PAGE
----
Bil’s rating (out of 5): BB
USA/United Kingdom/Spain, 2020. Atlas Entertainment, DC Comics, DC Entertainment, The Stone Quarry, Warner Bros.. Story by Patty Jenkins, Geoff Johns, Screenplay by Patty Jenkins, Geoff Johns, David Callaham, based on characters from DC Wonder Woman created by William Moulton Marston. Cinematography by Matthew Jensen. Produced by Gal Gadot, Patty Jenkins, Stephen Jones, Charles Roven, Deborah Snyder, Zach Snyder, Andreas Wentz. Music by Hans Zimmer. Production Design by Aline Bonetto. Costume Design by Lindy Hemming. Film Editing by Richard Pearson.
The 2017 film that was as popular with critics as it was with audiences is followed by a sequel that, while only actually a few minutes longer, feels double the length and half the fun. Where the first film moved quickly from one act to the next and packed each movement with action and story development, this one feels like a very spare story stretched out over too long a running time and, most surprising, doesn’t feature enough nifty effects-laden fight sequences to make up for it. Having saved the world in the Great War, Diana Prince (Gal Gadot) has reached the eighties and decides to lay low, working as an archaeologist at the Smithsonian Museum. When the museum comes into possession of a gemstone with mystical properties, it begins to have a strange effect on her nerdy co-worker Barbara Minerva (Kristen Wiig). The stone, it turns out, is one that grants the wishes of those who possess it, which of course means that an insecure personality is going to corrupt very easily in its presence. Diana has her work cut out for her when a business tycoon (Pedro Pascal) breaks in to steal the rock, having plans to use it to transform the entire world and plunge it into utter chaos. What’s a girl to do but grab a lasso and start fighting, which sounds simple enough but someone from her past has returned to her life: we thought we’d see no more of Chris Pine as Steve Trevor, but he has come back in a manner that is poorly explained, in the body of another man but we see his face instead, much like when Demi Moore and Whoopi Goldberg slow-danced in Ghost. The challenges are paltry in this overdrawn film and there is absolutely no excitement to be found in any of it, while the scenes that develop the characters and story are even duller. Wiig, as always invisible when not doing comedy, is working so hard demanding praise for landing an action film role that she can’t be bothered to have any fun with what could have been a Selena Kyle experience, while Gadot tries much harder, giving the character all the sincerity and style that she has to offer, but can do nothing with so dull a script.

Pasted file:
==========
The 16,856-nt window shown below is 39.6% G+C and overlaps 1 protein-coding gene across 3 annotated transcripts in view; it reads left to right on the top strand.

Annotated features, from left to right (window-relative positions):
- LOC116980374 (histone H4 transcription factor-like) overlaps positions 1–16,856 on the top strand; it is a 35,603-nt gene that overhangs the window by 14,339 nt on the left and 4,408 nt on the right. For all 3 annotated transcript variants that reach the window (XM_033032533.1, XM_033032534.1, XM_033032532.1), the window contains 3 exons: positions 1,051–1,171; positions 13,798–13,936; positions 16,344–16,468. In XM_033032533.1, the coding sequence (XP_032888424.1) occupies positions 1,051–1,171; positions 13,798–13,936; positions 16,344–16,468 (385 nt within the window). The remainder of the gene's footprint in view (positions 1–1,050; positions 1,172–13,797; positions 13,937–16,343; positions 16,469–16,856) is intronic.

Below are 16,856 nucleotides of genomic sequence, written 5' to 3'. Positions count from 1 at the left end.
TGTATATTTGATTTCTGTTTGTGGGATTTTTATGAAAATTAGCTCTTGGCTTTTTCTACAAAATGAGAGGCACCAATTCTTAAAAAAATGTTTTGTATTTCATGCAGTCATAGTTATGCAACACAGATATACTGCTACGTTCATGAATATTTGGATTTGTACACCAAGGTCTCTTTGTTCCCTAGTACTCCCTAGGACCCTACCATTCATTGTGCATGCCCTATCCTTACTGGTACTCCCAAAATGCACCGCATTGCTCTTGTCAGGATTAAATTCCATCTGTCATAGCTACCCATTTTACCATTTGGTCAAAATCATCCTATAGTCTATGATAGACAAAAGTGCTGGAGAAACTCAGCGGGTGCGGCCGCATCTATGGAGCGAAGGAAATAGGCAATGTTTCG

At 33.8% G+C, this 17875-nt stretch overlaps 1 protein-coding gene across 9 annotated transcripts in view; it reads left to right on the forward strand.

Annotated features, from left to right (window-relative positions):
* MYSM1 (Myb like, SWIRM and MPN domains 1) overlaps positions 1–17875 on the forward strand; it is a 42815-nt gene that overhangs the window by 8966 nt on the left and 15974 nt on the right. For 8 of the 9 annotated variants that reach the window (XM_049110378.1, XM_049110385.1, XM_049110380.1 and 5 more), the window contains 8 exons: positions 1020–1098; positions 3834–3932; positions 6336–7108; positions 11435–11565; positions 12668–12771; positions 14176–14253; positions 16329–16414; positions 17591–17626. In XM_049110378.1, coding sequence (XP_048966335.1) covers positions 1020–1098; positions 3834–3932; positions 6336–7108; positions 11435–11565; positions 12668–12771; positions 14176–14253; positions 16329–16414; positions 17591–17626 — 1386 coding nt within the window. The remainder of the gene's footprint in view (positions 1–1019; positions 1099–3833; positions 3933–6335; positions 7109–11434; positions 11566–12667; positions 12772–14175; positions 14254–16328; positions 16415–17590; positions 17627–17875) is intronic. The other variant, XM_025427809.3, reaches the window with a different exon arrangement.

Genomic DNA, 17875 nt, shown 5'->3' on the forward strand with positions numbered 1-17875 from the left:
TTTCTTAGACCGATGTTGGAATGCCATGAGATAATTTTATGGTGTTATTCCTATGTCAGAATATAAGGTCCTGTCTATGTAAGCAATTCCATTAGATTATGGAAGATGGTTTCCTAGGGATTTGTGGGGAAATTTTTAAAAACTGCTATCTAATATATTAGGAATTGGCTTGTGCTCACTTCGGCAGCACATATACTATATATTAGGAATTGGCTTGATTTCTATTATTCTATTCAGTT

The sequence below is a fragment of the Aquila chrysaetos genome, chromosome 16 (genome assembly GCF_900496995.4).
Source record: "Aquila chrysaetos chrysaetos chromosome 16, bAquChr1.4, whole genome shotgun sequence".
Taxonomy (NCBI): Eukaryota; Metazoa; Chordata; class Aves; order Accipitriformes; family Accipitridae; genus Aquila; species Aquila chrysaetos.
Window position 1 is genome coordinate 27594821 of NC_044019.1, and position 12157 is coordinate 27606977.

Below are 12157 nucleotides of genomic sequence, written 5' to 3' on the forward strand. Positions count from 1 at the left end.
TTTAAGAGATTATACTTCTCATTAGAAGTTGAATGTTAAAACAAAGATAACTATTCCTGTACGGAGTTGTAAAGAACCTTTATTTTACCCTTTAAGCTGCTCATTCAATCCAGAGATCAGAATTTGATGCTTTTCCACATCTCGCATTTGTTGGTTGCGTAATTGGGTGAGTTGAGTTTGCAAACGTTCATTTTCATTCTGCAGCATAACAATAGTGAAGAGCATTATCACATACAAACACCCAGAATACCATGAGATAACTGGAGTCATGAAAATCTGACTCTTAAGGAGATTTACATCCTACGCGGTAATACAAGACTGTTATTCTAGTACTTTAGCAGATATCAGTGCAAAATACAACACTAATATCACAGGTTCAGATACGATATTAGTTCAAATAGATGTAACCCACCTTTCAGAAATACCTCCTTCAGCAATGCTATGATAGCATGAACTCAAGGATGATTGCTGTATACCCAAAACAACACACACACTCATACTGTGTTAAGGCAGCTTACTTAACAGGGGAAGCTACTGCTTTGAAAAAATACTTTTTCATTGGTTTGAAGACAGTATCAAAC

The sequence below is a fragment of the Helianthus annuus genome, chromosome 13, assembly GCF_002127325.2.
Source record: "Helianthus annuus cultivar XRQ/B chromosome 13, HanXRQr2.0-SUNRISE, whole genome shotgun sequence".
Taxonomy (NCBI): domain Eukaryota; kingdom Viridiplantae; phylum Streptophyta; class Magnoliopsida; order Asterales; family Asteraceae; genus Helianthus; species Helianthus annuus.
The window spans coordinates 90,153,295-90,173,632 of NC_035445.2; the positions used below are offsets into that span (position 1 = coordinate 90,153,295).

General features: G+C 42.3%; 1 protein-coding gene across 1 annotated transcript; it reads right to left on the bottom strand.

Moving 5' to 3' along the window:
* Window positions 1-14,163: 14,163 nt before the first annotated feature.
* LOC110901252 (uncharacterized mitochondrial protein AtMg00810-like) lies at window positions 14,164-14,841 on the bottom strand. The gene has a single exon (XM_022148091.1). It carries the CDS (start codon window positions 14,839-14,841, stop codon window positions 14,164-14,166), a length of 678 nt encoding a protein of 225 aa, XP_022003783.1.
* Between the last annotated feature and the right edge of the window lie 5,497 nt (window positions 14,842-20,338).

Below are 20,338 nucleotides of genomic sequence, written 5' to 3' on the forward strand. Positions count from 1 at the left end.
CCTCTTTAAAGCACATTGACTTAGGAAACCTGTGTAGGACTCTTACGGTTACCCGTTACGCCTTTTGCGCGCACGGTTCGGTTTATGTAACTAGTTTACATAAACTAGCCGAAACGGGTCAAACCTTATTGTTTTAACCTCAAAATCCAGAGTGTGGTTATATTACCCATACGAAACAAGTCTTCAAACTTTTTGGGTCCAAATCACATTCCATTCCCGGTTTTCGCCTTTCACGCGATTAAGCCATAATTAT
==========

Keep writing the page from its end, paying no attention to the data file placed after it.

Critics Choice Award Nomination: Best Visual Effects
Screen Actors Guild Award: Outstanding Action Performance by a Stunt Ensemble in a Motion Picture